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How do you view when a user last accessed their email in qmail, installed on gentoo?

How do you view when a user last accessed their email in qmail, installed on gentoo?
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BrettAMair
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BrettAMair
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Syngin9Commented:
VQAdmin shows the last login at least.

It may already be installed and available at http://<servername>/cgi-bin/vqadmin/vqadmin.cgi

Or you can get the program from here:

http://www.inter7.com/index.php?page=vqadmin

Unfortunately, I'm unsure where vpopmail keeps this information.

(Now that I think about it, this is assuming you use vpopmail which seems to be the most popular software for Maildir storage with Qmail.)
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BrettAMairAuthor Commented:
Actually, I'm using courier-imap. VQAdmin is not installed and I'm trying to avoid installing anything new.
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Syngin9Commented:
I don't think Courier-IMAP would be storing your email.  It just provides access to it via the IMAP protocol.

You might be using system accounts instead though.

Does the directory /home/vpopmail exist?
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BrettAMairAuthor Commented:
I do not have that directory. I thought qmail I thought qmail was the MTA and courier-imapd was the system that allowed access via IMAP and POP3. If I do rc-status, it is the only running service that seems to make sense. However, my knowledge on this subject is very minimal.

Thanks,
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Daniel McAllisterPresident, IT4SOHO, LLCCommented:
A short-ish tutorial on the basics of Email is apparently in order here:

1) The mail server (in your case, QMail) takes messages from users & the rest of the world and delivers them based upon several configuration parameters. These programs (like sendmail, postfix, QMail, exim, and Exchange) are called MTA's [Mail Transfer Agents] -- because they generally transfer messages from one server to another, not to end users.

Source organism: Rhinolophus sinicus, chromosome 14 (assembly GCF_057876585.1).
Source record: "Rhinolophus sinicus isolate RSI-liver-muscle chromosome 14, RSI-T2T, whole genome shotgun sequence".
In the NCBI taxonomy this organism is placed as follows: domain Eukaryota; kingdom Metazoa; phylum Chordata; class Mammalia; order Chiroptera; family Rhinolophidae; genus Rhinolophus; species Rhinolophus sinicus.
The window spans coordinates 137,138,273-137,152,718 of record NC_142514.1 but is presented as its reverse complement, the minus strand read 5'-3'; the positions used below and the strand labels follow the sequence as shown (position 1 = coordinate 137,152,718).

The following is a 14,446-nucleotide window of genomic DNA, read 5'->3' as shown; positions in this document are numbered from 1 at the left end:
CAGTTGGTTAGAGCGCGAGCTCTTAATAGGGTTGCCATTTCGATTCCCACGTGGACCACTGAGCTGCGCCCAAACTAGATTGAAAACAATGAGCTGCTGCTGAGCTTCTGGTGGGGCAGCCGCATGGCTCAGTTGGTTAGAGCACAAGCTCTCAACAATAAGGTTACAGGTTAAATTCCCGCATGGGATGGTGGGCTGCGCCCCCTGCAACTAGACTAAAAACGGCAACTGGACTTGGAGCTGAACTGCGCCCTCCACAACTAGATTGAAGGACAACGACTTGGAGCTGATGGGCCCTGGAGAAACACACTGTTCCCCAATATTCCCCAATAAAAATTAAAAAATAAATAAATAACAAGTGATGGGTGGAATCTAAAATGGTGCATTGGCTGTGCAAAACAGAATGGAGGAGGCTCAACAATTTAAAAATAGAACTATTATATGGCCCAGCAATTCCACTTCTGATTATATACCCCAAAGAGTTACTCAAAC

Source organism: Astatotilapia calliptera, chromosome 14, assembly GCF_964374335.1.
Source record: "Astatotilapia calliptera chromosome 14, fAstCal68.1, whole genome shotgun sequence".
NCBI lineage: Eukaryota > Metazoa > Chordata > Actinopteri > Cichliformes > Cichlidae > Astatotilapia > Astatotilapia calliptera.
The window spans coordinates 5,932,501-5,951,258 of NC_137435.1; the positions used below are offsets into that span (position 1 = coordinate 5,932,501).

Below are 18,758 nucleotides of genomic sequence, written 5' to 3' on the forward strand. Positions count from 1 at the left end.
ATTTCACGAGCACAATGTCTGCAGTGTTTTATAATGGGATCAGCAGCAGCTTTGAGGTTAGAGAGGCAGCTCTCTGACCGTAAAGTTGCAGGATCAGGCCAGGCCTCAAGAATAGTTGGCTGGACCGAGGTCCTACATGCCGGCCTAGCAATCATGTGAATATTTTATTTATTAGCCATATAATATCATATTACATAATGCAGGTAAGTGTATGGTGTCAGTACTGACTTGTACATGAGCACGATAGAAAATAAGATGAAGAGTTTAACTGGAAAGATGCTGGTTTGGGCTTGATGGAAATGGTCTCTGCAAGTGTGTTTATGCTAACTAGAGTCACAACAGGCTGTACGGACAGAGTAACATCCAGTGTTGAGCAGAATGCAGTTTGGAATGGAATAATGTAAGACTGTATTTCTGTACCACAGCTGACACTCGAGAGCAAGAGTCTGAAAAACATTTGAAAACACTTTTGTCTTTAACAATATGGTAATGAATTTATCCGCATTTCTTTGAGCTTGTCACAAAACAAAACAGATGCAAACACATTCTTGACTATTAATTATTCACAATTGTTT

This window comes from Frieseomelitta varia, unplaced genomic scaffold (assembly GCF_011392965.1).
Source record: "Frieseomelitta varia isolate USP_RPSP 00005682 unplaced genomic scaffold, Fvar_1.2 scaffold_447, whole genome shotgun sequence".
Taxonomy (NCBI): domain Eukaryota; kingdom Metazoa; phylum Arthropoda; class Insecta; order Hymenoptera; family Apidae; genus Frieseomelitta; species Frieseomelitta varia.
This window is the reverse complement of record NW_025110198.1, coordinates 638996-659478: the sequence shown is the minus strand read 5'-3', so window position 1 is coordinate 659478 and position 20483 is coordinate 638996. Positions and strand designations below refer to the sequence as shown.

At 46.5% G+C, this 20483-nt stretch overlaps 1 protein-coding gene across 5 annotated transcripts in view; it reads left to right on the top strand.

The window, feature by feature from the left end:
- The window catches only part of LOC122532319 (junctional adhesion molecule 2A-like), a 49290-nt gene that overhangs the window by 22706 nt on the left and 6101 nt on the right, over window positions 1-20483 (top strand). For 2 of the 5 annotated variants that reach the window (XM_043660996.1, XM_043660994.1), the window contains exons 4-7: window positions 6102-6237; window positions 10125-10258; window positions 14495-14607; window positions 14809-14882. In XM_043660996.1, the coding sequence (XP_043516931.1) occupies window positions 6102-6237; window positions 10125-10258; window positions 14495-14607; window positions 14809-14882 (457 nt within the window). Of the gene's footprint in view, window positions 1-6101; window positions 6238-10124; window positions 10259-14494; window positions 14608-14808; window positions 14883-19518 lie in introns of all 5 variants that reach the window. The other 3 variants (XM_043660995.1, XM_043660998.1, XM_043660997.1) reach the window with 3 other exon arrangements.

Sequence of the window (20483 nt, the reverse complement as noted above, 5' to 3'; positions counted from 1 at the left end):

a) Upon receipt of local mail, messages are delivered (usually into a Maildir for QMail) to await "pickup" by the end user(s). NOTE: Qmail CAN use the *nix traditional mbox format -- but then you've wasted one of the BEST reasons for using QMail to begin with!
 b) Upon receipt of non-local (remote) mail, messages are usually checked to make sure they are FROM a local user (or another authorized user) and then delivered via SMTP port 25 to the MX server for the domain of each recipient. The MTA us usually dependent upon the local system's DNS CLIENT (not server!) processes for this determination (see /etc/resolv.conf).
 c)Many mail programs, including QMail, have the option to listen on "non-standard" ports. Common ones (thus, making them standard???) include:
     587 [submission] -- usually configured to REQUIRE authentication & used solely for user submission of outbound messages (freeing port 25 [SMTP] to handle only outside mail coming into the system)
    465 [smtps] -- usually configured to REQUIRE both SSL/TLS communications AND authentication. (If all you need is SSL.TLS, the listening agent on port 25 can usually already handle that)

2) POP and IMAP are 2 different protocols for USERS to retrieve mail messages from their MTA